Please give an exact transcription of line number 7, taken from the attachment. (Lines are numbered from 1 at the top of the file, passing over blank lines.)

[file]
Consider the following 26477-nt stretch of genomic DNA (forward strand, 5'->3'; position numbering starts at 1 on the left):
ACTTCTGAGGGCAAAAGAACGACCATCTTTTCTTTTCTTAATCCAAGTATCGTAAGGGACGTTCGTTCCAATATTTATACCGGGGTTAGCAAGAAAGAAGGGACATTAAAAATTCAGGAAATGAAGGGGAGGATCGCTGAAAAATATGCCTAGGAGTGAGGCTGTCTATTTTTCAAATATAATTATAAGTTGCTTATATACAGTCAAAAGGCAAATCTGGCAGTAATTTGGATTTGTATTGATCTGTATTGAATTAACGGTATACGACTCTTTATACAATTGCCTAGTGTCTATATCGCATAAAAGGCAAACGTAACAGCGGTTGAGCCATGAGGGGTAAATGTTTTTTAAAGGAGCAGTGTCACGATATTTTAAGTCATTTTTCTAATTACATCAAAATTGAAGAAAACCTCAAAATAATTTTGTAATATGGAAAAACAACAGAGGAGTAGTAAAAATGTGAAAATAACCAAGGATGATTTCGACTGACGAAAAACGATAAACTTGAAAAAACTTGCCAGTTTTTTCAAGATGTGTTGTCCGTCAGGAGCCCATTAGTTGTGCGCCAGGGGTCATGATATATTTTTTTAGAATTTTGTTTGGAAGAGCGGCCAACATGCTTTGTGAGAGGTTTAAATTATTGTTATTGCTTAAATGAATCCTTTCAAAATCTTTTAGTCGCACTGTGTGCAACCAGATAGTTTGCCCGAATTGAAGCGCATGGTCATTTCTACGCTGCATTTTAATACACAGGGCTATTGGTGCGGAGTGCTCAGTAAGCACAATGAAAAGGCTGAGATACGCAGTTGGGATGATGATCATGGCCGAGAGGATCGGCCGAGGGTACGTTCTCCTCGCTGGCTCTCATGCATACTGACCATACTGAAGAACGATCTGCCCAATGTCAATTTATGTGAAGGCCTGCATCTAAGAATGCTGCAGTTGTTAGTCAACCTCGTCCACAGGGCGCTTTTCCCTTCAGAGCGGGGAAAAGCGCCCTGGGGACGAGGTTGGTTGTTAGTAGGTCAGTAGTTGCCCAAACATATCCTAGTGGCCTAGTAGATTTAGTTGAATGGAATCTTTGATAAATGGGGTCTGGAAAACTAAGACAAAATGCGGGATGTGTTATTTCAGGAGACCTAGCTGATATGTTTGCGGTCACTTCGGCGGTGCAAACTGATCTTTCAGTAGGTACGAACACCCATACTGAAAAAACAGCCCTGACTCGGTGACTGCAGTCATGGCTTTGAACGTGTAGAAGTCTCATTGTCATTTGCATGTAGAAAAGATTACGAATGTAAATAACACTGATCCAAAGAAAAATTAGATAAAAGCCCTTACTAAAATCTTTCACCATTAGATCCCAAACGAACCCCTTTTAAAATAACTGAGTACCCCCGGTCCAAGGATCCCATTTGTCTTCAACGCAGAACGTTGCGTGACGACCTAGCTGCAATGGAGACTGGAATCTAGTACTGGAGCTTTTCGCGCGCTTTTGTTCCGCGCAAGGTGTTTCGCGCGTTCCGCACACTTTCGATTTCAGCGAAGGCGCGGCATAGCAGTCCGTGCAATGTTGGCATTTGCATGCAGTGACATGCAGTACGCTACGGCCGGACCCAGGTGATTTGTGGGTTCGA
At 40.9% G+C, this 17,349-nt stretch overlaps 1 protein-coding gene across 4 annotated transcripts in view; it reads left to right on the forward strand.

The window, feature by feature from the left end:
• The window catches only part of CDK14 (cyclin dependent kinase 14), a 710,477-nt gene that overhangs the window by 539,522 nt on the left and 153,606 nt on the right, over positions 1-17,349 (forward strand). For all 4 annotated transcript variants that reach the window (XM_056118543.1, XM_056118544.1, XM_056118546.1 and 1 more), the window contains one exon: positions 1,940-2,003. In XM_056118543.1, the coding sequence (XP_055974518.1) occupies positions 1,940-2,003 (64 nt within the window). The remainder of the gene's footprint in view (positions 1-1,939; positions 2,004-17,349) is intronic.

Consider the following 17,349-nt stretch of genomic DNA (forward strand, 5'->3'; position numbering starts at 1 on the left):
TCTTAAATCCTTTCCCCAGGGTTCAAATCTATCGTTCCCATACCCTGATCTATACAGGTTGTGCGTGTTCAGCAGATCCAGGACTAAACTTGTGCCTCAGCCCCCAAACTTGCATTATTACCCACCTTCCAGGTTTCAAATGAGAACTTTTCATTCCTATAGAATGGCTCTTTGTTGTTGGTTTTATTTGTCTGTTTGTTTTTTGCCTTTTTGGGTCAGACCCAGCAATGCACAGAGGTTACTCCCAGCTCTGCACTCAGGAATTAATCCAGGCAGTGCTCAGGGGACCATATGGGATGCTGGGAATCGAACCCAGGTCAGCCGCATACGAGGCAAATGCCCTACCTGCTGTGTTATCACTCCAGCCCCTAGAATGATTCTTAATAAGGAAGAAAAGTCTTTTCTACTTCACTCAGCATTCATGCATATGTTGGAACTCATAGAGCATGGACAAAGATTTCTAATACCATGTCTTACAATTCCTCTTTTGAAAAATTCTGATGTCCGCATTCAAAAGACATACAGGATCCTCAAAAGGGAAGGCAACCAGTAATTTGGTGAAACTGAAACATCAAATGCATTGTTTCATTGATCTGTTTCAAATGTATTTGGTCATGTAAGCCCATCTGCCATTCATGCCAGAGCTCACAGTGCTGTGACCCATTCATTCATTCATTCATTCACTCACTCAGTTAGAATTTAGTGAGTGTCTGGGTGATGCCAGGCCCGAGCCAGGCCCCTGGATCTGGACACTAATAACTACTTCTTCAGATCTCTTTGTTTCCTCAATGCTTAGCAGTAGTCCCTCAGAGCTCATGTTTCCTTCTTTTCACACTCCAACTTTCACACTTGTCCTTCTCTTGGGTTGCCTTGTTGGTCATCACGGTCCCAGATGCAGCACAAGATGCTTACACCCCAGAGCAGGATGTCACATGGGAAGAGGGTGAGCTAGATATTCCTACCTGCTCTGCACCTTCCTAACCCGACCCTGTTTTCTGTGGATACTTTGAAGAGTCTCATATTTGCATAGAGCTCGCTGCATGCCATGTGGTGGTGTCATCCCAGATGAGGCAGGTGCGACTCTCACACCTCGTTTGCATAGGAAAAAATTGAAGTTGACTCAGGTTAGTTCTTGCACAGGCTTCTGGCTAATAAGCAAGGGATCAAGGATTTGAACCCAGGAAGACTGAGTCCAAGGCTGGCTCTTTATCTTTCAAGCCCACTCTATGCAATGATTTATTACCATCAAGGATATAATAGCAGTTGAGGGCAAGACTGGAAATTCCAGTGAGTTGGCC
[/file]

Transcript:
TCTTAAATCCTTTCCCCAGGGTTCAAATCTATCGTTCCCATACCCTGATCTATACAGGTTGTGCGTGTTCAGCAGATCCAGGACTAAACTTGTGCCTCAGCCCCCAAACTTGCATTATTACCCACCTTCCAGGTTTCAAATGAGAACTTTTCATTCCTATAGAATGGCTCTTTGTTGTTGGTTTTATTTGTCTGTTTGTTTTTTGCCTTTTTGGGTCAGACCCAGCAATGCACAGAGGTTACTCCCAGCTCTGCACTCAGGAATTAATCCAGGCAGTGCTCAGGGGACCATATGGGATGCTGGGAATCGAACCCAGGTCAGCCGCATACGAGGCAAATGCCCTACCTGCTGTGTTATCACTCCAGCCCCTAGAATGATTCTTAATAAGGAAGAAAAGTCTTTTCTACTTCACTCAGCATTCATGCATATGTTGGAACTCATAGAGCATGGACAAAGATTTCTAATACCATGTCTTACAATTCCTCTTTTGAAAAATTCTGATGTCCGCATTCAAAAGACATACAGGATCCTCAAAAGGGAAGGCAACCAGTAATTTGGTGAAACTGAAACATCAAATGCATTGTTTCATTGATCTGTTTCAAATGTATTTGGTCATGTAAGCCCATCTGCCATTCATGCCAGAGCTCACAGTGCTGTGACCCATTCATTCATTCATTCATTCACTCACTCAGTTAGAATTTAGTGAGTGTCTGGGTGATGCCAGGCCCGAGCCAGGCCCCTGGATCTGGACACTAATAACTACTTCTTCAGATCTCTTTGTTTCCTCAATGCTTAGCAGTAGTCCCTCAGAGCTCATGTTTCCTTCTTTTCACACTCCAACTTTCACACTTGTCCTTCTCTTGGGTTGCCTTGTTGGTCATCACGGTCCCAGATGCAGCACAAGATGCTTACACCCCAGAGCAGGATGTCACATGGGAAGAGGGTGAGCTAGATATTCCTACCTGCTCTGCACCTTCCTAACCCGACCCTGTTTTCTGTGGATACTTTGAAGAGTCTCATATTTGCATAGAGCTCGCTGCATGCCATGTGGTGGTGTCATCCCAGATGAGGCAGGTGCGACTCTCACACCTCGTTTGCATAGGAAAAAATTGAAGTTGACTCAGGTTAGTTCTTGCACAGGCTTCTGGCTAATAAGCAAGGGATCAAGGATTTGAACCCAGGAAGACTGAGTCCAAGGCTGGCTCTTTATCTTTCAAGCCCACTCTATGCAATGATTTATTACCATCAAGGATATAATAGCAGTTGAGGGCAAGACTGGAAATTCCAGTGAGTTGGCC